Although Sheila Brooks has never stepped foot on a battlefield, she knows the sting of corporate warfare.
Brooks, founder and CEO of SRB Communications, said keeping her clients happy—from the Walt Disney World Resort in Orlando to merchandiser Target to telecommunications giant Verizon – as a public relations executive means a daily battle to sustain companies’ images and brands.
But while others in her field have folded, the African American PR veteran has prospered enough for two decades as a corporate communicator to have amassed tips for would-be entrepreneurs.
“As women and African American business owners- you have to work for people to take you seriously. It’s serious when you get into business. There’s a lot to learn and a lot to persevere,” Brooks told the AFRO.
“There’s also the fear of taking a risk- saying ‘I’m going to go out there and become a business owner, ’” she said.
Brooks began her own career working for free at a Seattle, Wash., news station as an intern four months before graduating from the University of Washington in 1978.
She moved through the ranks with her degree in broadcast journalism and then earned a degree in political science at Howard University.
It didn’t take long to attract attention- NBC, CBS, and Fox all were pleased with her writing and keen eye for news. But 13 years into an award-winning career that ranged from news reporting and writing to broadcast news producer and anchor, Brooks decided she needed a change.
The year was 1990.
Like many entrepreneurs, Brooks was at a crossroads- one that led her to begin her own company in her own home 23 years ago.
She was finally her own boss- a dream picked up as a child in a neighborhood where even the struggling man on the corner fixing up cars owned his own shanty mechanic shop.
“I saw that all the people in my neighborhood seemed to own something even if they were poor or disenfranchised,” said Brooks, who’s own divorced and single mother found ways to feed, clothe, and care for two girls by keeping two full-time jobs on top of the side work such as renting rooms.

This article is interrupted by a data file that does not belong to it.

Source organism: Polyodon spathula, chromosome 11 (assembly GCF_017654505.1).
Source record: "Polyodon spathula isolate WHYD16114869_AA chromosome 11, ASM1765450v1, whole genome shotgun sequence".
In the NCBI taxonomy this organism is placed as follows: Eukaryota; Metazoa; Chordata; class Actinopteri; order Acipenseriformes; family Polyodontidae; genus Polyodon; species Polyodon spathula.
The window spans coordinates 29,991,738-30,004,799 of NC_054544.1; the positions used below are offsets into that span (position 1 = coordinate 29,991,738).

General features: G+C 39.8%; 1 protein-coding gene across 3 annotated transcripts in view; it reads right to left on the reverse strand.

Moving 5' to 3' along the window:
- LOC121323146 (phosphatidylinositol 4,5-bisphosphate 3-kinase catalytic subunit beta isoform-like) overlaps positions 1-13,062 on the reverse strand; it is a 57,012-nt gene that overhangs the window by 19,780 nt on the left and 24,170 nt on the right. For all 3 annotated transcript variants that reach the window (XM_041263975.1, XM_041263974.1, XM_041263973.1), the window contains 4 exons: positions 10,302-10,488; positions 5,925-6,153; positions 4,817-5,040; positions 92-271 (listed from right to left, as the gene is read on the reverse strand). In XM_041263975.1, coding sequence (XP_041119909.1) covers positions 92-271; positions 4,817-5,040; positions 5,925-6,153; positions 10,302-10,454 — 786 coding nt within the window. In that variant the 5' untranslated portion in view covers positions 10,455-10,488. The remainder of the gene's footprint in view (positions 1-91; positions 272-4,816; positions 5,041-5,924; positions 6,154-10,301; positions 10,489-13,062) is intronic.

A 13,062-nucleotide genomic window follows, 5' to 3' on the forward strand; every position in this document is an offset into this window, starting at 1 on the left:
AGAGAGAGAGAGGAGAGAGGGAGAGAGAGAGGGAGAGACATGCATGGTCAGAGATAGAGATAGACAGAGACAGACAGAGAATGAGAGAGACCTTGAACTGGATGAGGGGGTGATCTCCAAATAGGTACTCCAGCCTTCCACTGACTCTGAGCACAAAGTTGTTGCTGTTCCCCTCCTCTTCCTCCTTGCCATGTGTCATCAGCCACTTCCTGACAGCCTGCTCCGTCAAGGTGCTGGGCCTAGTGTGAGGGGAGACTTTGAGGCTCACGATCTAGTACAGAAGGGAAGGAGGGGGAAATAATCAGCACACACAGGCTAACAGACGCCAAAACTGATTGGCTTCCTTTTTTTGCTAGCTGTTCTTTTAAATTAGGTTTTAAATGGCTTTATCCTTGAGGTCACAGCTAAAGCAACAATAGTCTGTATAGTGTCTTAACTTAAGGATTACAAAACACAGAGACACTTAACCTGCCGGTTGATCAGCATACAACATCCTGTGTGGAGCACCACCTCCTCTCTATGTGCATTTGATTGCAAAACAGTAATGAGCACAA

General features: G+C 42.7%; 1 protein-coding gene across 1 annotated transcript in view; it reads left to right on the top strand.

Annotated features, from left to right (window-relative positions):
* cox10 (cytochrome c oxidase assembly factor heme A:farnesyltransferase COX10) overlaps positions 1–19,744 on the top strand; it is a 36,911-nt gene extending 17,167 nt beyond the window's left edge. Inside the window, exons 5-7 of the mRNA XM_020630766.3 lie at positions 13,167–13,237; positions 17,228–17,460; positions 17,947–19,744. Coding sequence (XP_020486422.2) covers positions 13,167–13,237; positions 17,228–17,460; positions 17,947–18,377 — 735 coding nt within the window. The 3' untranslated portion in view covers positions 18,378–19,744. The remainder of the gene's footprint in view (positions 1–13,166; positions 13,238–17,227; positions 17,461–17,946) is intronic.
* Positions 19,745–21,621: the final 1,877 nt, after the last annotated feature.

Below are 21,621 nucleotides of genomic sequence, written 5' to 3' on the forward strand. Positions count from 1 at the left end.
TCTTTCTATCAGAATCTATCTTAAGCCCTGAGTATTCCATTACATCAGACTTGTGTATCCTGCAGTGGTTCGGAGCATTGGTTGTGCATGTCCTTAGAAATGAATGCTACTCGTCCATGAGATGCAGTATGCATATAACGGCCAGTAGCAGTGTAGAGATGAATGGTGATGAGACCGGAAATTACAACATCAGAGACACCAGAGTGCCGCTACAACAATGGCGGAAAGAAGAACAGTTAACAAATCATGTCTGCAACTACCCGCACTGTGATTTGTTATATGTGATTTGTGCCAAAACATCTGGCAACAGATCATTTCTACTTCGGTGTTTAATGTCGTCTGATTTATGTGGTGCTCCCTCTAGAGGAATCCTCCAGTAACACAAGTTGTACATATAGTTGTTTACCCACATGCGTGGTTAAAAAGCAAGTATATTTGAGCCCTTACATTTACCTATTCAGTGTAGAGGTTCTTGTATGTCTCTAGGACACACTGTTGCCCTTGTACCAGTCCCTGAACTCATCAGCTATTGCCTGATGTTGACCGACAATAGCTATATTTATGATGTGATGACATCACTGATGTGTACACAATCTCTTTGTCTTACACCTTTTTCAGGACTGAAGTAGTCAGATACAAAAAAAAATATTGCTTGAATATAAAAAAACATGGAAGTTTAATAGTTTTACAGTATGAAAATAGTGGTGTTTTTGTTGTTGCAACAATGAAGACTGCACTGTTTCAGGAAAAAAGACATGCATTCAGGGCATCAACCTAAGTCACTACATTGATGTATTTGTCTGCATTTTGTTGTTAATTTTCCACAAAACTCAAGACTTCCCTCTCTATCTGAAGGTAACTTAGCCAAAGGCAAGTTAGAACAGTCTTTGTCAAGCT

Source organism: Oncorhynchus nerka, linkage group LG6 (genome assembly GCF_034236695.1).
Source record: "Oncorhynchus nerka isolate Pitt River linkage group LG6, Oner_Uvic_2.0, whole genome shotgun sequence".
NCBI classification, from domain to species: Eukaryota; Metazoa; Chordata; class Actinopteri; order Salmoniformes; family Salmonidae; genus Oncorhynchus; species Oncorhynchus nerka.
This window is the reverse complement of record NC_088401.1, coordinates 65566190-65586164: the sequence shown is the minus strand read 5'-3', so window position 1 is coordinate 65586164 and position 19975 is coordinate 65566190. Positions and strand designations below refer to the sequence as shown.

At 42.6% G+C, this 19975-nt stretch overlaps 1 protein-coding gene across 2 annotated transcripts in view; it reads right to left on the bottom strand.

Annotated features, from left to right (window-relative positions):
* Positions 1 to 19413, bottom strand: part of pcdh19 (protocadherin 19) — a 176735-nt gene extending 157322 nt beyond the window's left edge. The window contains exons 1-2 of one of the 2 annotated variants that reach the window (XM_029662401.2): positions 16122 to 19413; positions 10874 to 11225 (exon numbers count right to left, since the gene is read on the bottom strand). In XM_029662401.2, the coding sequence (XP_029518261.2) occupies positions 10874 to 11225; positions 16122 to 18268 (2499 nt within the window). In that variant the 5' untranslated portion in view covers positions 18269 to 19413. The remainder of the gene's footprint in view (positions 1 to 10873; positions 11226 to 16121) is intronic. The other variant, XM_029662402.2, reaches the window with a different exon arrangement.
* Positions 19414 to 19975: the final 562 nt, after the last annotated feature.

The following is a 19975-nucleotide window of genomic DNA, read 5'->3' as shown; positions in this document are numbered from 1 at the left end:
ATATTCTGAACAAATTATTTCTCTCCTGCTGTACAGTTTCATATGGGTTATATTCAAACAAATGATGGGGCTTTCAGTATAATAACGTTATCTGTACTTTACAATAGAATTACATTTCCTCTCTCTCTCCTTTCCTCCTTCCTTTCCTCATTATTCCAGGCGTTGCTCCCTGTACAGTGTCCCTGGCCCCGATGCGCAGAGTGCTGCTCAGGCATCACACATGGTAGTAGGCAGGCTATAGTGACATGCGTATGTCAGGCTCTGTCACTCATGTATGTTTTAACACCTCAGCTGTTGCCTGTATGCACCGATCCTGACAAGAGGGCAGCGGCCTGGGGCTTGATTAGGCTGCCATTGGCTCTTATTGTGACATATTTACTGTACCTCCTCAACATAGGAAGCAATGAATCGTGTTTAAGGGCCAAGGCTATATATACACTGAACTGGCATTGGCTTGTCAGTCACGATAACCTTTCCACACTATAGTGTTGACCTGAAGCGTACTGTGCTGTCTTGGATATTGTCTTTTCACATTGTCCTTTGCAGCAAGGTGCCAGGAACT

“I saw that she made extra money from that. Those kind of role models-even though they weren’t wealthy or middle income- worked.”
Brooks told the AFRO that, regardless of the type business, there are a few things every entrepreneur needs: first-class management skills, a crew of hard-working talent, good advisors for finances, marketing, and human resources- and of course, access to capital.
And she’s not the only one pushing the importance of sound finances and financial advisors when starting a business.
For more than three decades Stanley Tucker has been investing in minority businesses in efforts to build up minority entrepreneurs and in turn- their communities.
Tucker, president, CEO, and co-founder of Meridian Management Group, Inc. (MMG), said he knows his away around the banking and investment world when it comes to small businesses and is keenly aware of what makes them prosper and what makes them fail.
“In terms of management, we realize that most of the entrepreneurs are first-generation. They have never run a business before- even if they worked in a business it’s different,” said Tucker. “It makes a difference what side of the check you sign.”
“There are three challenges that we see,” said Tucker of small, minority-businesses. “Money, markets, and management. Based on our experience, those are the challenges.”
Tucker said that undercapitalization is a major problem among minority businesses in today’s economy especially if they don’t have a strategic plan to grow at an appropriate pace with an in-depth management team.
Like Brooks, one of the keys for new businesses is marketing, which in today’s environment means brand power.
“With social media, we are deliberately creating a brand for our clients. If you really want to be known for who you are you have to be a brand,” she said. “You want to get the message out there and you have to have customers and stakeholders who trust and recognize the value of your brand- then they become followers.”
Whether it’s an ad on the side of a bus, radio spots, layouts for websites, or print media, Brooks said branding is the “vehicle that builds” companies these days because having good public relations is no longer enough.
Along with brand-building Brooks said companies have to think long-term, something she hadn’t considered until the Sept. 11, 2001 terrorist attacks on New York and Washington occurred. The fallout from those attacks resulted in sharp cuts into her short-term contracts with many government agencies. Overnight she lost 60 percent of her business.
“That was when I got smart and started looking for more long-term contracts.
That’s when I started looking for 5-year contracts,” she said, adding that she was more prepared when the economy was rocked several years later.
“In 2007 and 2008 we lost another significant percentage of the business, but this time it 25 percent,” she said.
Brooks said all businesses should have a plan on how to bounce-back after failure because so many entrepreneurs will encounter setbacks. And as Tucker put it, “In business, if you’re not making mistakes you’re not taking any risks.”
“You learn from experience,” she said.
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